Years later, the extraordinary cost of the 1980s S&L crisis still astounds many taxpayers, depositors, and policymakers. The cost of bailing out the Federal Savings and Loan Insurance Corporation (FSLIC), which insured the deposits in failed S&Ls, may eventually exceed $160 billion. At the end of 2004, the direct cost of the S&L crisis to taxpayers was $124 billion, according to financial statements published by the Federal Deposit Insurance Corporation (FDIC), the successor to the FSLIC.

    The bankruptcy of the FSLIC did not occur overnight; the FSLIC was a disaster waiting to happen for many years. Numerous public policies, some dating back to the 1930s, created the disaster.

    Regulation Q, under which the Federal Reserve since 1933 had limited the interest rates banks could pay on their deposits, was extended to S&Ls in 1966. Regulation Q was price fixing, and like most efforts to fix prices,...
    Great Depression, from the Concise Encyclopedia of Economics
    The second major policy change was in monetary policy. Following the end of the contraction, banks, as a precaution against bank runs, had begun to hold large excess reserves. Officials at the Federal Reserve System knew that if banks used a large percentage of those excess reserves to increase lending, the money supply would quickly expand and price inflation would follow. Their studies suggested that the excess reserves were distributed widely across banks, and they assumed that these reserves were due to the low level of loan demand. Because banks were not borrowing at the discount window and the Fed had no bonds to sell on the open market, its only tool to reduce excess reserves was the new one of varying reserve requirements....
    Evolution of Central Banks and Federal Reserve Bank structure: Lombard Street: A Description of the Money Market, by Walter Bagehot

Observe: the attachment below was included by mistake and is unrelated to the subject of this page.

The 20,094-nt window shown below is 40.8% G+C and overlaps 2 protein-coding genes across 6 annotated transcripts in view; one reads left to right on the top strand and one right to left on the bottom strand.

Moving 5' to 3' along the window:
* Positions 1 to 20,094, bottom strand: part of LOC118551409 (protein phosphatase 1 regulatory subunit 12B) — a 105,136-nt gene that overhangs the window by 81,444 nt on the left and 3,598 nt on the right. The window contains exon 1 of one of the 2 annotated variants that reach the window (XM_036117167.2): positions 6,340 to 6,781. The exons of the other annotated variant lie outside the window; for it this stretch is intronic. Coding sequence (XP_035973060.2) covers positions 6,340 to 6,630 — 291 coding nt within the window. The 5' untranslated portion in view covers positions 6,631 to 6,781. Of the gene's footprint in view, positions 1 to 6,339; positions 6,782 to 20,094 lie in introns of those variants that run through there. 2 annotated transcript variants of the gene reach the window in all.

Advanced Resources

    Eugene White on Bank Regulation, podcast at EconTalk
    Eugene White of Rutgers University talks with EconTalk host Russ Roberts about the regulation of banks and financial crises. White argues that most regulation tries to limit the choices of banks to restrain them from making choices that create instability or fragility. A better approach, White argues, is to change the incentives facing bankers so that they would be encouraged to make prudent choices without the need for top-down monitoring. He shows how in the 19th century various regulations and market results encouraged stability and prudence while some regulations made the system more fragile. White discusses the lessons for the current crisis and what might be done to improve the current state of regulation.
    George Selgin on Free Banking, podcast at EconTalk
    George Selgin of West Virginia University talks with EconTalk host Russ Roberts about free banking, where government treats banks as no different from other firms in the economy. Rather than rely on government guarantees to protect depositors (coupled with regulation), banks would compete with each other in offering security and return on deposits. Selgin draws on historical episodes of free banking, particularly in Scotland, to show that such a world need not be unduly hazardous or filled with bank runs. He also talks about Gresham's Law and an episode in British history when banks successfully issued their own currency.